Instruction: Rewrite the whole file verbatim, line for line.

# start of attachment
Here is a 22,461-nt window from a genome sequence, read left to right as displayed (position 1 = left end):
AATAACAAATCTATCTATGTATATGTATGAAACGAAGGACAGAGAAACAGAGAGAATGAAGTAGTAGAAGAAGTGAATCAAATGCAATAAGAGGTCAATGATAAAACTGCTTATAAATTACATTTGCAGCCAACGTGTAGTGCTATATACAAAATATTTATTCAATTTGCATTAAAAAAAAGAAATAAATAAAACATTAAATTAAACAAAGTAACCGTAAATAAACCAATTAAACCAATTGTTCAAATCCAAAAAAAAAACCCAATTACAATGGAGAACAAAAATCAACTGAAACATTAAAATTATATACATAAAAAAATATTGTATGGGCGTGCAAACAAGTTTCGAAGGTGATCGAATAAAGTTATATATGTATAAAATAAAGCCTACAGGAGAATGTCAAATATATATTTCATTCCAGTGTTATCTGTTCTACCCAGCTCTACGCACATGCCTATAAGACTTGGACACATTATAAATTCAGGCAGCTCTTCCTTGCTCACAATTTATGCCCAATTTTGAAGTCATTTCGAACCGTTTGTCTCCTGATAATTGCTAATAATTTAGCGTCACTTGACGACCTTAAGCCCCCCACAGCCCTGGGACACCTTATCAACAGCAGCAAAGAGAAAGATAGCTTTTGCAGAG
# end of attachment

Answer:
Here is a 22,461-nt window from a genome sequence, read left to right as displayed (position 1 = left end):
AATAACAAATCTATCTATGTATATGTATGAAACGAAGGACAGAGAAACAGAGAGAATGAAGTAGTAGAAGAAGTGAATCAAATGCAATAAGAGGTCAATGATAAAACTGCTTATAAATTACATTTGCAGCCAACGTGTAGTGCTATATACAAAATATTTATTCAATTTGCATTAAAAAAAAGAAATAAATAAAACATTAAATTAAACAAAGTAACCGTAAATAAACCAATTAAACCAATTGTTCAAATCCAAAAAAAAAACCCAATTACAATGGAGAACAAAAATCAACTGAAACATTAAAATTATATACATAAAAAAATATTGTATGGGCGTGCAAACAAGTTTCGAAGGTGATCGAATAAAGTTATATATGTATAAAATAAAGCCTACAGGAGAATGTCAAATATATATTTCATTCCAGTGTTATCTGTTCTACCCAGCTCTACGCACATGCCTATAAGACTTGGACACATTATAAATTCAGGCAGCTCTTCCTTGCTCACAATTTATGCCCAATTTTGAAGTCATTTCGAACCGTTTGTCTCCTGATAATTGCTAATAATTTAGCGTCACTTGACGACCTTAAGCCCCCCACAGCCCTGGGACACCTTATCAACAGCAGCAAAGAGAAAGATAGCTTTTGCAGAG